How Loram reduces distracted driving with AI technology

Desperate to find a way to reduce driving distractions in his fleet, specialized road and rail maintenance, Loram turned to an AI startup powered by deep learning and computer vision technology.

Safety is a big issue in the world of truck driving. A typical fleet driver has an average of 4.5 accidents per year, according to a 2022 survey by trucking fleet software provider GPS Insight.

And with a fleet of approximately 500 trucks in North America, Loram truckers drive a total of 14,000 miles a day and about 9.4 million miles a year. That adds up to a lot of accidents.

Nauto’s AI technology

After exploring about a dozen systems that could help Loram drivers, Graham Rose, Loram Vehicle Fleet Manager, decided to give Nauto a try. The Palo Alto-based vendor, founded in 2015, has received investments from General Motors Ventures and BMW i Ventures.

“They were the only ones at the time with facial recognition and distracted driving,” Rose said. “All the other cameras were able to detect some violations, but their main features did not include distracted driving.”

For customers like Loram, Nauto installs a small camera device that uses computer vision to see what’s happening on the road and what the driver is doing. The camera doesn’t record every moment of driving activity, but only the 30 seconds or so of a collision or traffic violation, according to CEO Stefan Heck.

The device also measures the probability of a collision when drivers are distracted or following too closely and voice coaches when the probability of a collision is greater than 30 percent. When the Nauto device detects an incoming collision, it sounds an alarm.

The Nauto system also produces a visual enhancement risk assessment score to let drivers know how they’re doing.

the pilot program

Loram began working with Nauto in 2018. Since then, the Hamel, Minnesota-based road and rail maintenance company has reduced at-fault accidents by 79% and changed drivers’ driving behavior, according to Rose.

“It’s significantly decreased our tracking, our use of cell phones,” he said. “Our guys go hands-free and don’t pick up their cell phones and get distracted when they drive.” Drivers are also using their seat belts more, he added.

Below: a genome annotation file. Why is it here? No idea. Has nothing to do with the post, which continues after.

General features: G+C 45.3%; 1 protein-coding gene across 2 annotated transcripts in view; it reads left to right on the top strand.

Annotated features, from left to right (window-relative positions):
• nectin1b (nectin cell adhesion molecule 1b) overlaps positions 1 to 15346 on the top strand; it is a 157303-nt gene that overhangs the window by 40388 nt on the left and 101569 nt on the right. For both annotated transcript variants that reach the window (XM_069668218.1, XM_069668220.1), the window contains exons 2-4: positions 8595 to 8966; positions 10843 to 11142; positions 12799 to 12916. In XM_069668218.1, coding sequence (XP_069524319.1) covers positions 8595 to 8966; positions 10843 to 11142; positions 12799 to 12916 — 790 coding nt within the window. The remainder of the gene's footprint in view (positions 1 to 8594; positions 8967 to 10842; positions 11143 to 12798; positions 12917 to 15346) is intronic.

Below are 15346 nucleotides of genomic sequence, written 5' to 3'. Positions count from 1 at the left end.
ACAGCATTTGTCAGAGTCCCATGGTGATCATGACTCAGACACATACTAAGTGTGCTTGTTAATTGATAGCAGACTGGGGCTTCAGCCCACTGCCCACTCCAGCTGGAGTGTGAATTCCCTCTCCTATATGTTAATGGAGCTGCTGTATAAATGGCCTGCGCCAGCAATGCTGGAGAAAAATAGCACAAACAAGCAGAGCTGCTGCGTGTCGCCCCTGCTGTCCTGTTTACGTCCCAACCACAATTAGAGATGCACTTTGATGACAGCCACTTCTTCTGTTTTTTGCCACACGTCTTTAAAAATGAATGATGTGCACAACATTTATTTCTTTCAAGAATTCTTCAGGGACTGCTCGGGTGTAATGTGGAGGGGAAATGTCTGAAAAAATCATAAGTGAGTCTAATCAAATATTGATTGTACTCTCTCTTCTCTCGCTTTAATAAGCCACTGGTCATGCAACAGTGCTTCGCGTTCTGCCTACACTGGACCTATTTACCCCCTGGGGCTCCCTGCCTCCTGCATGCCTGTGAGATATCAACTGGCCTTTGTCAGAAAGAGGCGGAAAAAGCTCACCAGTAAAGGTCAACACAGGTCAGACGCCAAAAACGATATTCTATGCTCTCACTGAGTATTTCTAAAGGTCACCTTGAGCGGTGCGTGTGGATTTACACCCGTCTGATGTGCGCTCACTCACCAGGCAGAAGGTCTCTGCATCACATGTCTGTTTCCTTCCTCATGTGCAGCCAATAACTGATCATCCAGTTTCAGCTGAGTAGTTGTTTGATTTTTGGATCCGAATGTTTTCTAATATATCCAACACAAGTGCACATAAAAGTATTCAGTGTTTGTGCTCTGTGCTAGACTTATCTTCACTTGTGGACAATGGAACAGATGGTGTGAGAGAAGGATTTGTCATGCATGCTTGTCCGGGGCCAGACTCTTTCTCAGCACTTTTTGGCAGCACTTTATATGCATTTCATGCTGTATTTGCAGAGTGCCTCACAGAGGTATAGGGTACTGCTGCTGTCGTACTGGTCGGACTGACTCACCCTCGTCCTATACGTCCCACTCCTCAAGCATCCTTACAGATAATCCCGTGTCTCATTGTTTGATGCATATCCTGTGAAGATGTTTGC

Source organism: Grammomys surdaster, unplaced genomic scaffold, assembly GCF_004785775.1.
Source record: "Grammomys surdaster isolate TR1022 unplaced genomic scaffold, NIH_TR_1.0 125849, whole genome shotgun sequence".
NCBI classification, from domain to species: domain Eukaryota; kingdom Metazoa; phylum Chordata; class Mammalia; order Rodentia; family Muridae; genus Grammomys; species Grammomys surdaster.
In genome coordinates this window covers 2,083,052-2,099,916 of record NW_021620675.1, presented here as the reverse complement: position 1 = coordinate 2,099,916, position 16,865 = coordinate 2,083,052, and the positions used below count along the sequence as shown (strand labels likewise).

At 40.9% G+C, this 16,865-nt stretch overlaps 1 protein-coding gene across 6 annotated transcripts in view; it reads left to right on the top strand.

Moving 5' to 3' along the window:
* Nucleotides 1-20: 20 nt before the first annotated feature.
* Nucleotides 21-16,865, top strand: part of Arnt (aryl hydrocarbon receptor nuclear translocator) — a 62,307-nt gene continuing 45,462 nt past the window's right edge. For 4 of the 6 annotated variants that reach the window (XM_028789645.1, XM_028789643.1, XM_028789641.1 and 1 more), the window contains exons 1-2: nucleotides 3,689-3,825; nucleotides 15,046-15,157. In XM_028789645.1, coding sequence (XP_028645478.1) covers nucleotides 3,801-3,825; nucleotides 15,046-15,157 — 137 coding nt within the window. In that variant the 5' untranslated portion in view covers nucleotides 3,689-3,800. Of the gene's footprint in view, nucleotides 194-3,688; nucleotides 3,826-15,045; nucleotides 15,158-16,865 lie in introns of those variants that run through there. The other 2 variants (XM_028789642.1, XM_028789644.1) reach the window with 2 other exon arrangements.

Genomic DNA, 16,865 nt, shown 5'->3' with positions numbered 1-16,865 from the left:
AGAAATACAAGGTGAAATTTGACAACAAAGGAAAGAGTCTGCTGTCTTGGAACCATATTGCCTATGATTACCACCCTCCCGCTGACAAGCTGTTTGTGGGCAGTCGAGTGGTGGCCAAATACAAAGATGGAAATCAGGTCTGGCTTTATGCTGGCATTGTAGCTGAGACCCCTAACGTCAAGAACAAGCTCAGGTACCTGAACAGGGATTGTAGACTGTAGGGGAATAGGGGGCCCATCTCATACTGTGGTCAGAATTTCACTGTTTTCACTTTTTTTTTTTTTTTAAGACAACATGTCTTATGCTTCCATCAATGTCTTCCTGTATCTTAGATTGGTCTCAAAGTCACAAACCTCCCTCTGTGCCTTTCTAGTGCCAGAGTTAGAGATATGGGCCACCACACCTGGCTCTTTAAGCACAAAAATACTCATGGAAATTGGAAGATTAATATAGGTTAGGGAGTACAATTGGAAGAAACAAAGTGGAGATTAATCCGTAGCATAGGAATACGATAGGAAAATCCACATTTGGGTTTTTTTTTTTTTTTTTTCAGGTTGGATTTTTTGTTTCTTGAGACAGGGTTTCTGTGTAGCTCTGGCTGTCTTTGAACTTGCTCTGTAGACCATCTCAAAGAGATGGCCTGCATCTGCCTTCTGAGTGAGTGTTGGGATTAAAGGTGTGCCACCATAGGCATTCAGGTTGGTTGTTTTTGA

While some of Loram’s veteran drivers, who have been in the business for about 30 years, are still unsure about having a camera device with facial recognition capabilities in their truck, most of their drivers enjoy Nauto for its protective value, according to the company.

At first, drivers were told that managers are not monitoring their every move despite the camera. However, managers can go back and get pictures of what is happening at a particular moment in case there is an accident and violation.

“We use it as a tool that when it detects a violation or it detects a training moment, that’s when we go in and look at the footage,” Rose said. Camera footage can also defend drivers against inaccurate claims of guilt.

The vendor’s AI technology has made drivers more aware of the dangers of distracted driving and the distance their trucks have traveled during innocuous moments, such as having a cup of coffee.

“It’s been easy to support the AI ​​side because when you dissect the videos, you dissect the time frame, you dissect the speed, it always helps them get better,” Rose said. “It’s always pointing out things you might not see without that data.”

The AI ​​side of things has been easy to support because when you dissect the videos, you dissect the time frame, you dissect the speed, it always helps them improve.

rose grahamVehicle Fleet Manager, Loram

The facial recognition feature also allows Loram to keep track of which driver is driving which vehicle in the event of a truck being damaged.

One problem Nauto and Loram are currently solving is getting the device to recognize whether drivers of high-rail trucks, which travel on both highways and rail, are doing their jobs. The system thinks drivers are distracted because they are working on the rail and not driving the vehicle. The companies want the device to make an exception in those cases, Rose said.

Nauto works not only with commercial fleets, but also with car and truck manufacturers. He charges $400 for his device. The AI ​​provider also charges between $300 and $500 per vehicle annually for businesses that use its features and services. Its competitors include LeddarTech, Nexar and UISEE Technology.

See also  Why the evolution of technology has not really improved digital learning

Leave a Comment